HE was the man who kept all of Scotland waiting on May 8, but when the result was announced after an early morning recount in Kelso, Calum Kerr had pulled off the impossible and given the SNP its 56th seat in the new Parliament.

When he started out campaigning, Kerr had merely hoped to improve the party’s position in the constituency from fourth to third. It was surely a seat that would be fought out between former Scottish Secretary Michael Moore and the Conservatives’ John Lamont, the MSP for Ettrick, Roxburgh and Berwickshire.

Yet with a localised campaign, former telecoms consultant Kerr won the seat with a majority of 328, a remarkable achievement in an area which voted two-thirds to one-third for No last September.

Kerr said: “We set out to run a campaign of which we could be proud, but I honestly thought our best hope was to come second and become the alternative to the Tories in this region.

“As the campaign progressed, locally everything just clicked into place. Suddenly instead of a party with 300 members, we had 1,500, and we had people who had campaigned in the referendum and were keen to keep going and fight for a better Scotland and a better Borders.

“Michael Moore is well-liked and respected locally, but the Liberal Democrat vote was falling off a cliff everywhere.

“The Tories fought a campaign where they didn’t mention the party that John Lamont was standing for and their slogan outside the polling stations was ‘only John Lamont can beat the SNP’ – I did a wee jig when I saw that, because we knew that there was a strong anti-Tory vote and any wavering Liberal Democrat voters would know that only the SNP could beat them.”

Kerr – who is married to Ros, a dentist, and has three children – was born in Galashiels and attended Peebles High School where his father was head teacher. He was a keen sportsman at school and while as a Borderer he is typically keen on rugby, he also enjoys football and became a football coach.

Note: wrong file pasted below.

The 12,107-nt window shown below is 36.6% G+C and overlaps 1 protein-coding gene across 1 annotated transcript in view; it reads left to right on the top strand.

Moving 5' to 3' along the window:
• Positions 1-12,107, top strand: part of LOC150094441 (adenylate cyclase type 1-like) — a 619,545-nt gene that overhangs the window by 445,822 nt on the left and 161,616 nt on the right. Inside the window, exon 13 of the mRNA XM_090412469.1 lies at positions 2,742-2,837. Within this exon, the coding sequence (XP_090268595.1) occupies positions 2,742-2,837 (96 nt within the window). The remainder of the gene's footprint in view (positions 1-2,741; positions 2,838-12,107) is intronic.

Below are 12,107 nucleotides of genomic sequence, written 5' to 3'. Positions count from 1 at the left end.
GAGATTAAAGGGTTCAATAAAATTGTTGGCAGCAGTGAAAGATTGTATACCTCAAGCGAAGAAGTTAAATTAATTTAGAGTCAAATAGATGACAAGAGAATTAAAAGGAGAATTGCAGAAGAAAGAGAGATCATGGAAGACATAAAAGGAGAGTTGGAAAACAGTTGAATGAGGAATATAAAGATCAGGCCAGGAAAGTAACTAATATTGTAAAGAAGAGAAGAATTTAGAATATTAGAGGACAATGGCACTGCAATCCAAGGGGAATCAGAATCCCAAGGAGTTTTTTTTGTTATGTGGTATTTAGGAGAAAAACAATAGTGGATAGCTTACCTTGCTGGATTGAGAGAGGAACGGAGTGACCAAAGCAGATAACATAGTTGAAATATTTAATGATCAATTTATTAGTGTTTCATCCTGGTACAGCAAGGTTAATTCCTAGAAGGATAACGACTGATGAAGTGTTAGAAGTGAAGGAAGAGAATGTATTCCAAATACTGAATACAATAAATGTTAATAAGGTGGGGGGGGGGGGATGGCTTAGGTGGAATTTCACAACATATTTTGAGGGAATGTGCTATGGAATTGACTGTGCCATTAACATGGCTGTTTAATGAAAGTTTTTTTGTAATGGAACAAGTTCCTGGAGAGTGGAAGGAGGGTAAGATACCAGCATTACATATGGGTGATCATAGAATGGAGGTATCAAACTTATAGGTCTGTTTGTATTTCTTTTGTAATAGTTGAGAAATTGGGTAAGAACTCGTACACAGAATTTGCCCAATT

He joined the SNP in 2009 at a time of personal upheaval due to his company, Nortel, going into administration.

“It was a bit of a wake-up call for me,” said Kerr, “and though I didn’t lose my job I was forced to re-evaluate my life and decide to do the things I thought were important.

“I believed in independence so I thought I should start doing something about it and joined the party, then went along to branch meetings, getting involved in everything.

“The referendum campaign came along and took up my life for the best part of two years.

“I started with Yes Tweeddale and then helped set up half the groups in the Borders and eventually became chairman of the Yes Borders campaign.”

Now he is the SNP spokesman for environment and rural affairs and, given his telecoms background, will be taking up the case for better mobile phone coverage in rural areas.